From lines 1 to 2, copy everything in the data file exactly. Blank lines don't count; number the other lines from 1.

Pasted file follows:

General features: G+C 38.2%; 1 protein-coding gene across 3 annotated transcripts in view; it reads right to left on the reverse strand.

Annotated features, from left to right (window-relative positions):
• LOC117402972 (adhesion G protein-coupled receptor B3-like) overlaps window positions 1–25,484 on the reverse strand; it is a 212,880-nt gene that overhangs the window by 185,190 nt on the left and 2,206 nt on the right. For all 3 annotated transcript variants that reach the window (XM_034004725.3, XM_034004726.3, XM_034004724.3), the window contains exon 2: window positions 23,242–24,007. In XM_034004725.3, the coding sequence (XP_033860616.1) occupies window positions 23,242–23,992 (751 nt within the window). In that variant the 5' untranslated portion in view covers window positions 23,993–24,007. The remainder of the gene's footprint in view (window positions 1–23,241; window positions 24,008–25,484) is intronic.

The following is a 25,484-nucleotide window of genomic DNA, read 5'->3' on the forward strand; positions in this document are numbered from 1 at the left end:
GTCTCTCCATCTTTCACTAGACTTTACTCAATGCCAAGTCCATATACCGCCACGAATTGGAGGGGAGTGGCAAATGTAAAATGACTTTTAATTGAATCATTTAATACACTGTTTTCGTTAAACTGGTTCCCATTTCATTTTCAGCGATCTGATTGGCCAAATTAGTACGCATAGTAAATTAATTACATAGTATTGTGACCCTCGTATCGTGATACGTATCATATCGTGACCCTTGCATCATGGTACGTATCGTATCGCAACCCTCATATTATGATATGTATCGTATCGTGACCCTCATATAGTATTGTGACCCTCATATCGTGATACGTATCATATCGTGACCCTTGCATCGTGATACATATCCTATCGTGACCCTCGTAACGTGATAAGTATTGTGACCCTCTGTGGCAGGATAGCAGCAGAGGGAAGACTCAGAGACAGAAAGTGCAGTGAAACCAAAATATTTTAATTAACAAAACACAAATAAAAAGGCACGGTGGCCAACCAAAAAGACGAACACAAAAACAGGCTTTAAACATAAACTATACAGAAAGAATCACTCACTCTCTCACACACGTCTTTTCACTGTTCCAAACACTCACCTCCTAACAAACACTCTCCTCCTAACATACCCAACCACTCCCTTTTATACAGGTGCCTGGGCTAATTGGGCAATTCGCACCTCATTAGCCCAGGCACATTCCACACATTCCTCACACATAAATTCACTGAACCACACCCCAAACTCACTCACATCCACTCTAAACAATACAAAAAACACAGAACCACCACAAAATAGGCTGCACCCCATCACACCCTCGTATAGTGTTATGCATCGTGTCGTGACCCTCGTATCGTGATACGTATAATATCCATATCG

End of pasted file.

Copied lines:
General features: G+C 38.2%; 1 protein-coding gene across 3 annotated transcripts in view; it reads right to left on the reverse strand.

Annotated features, from left to right (window-relative positions):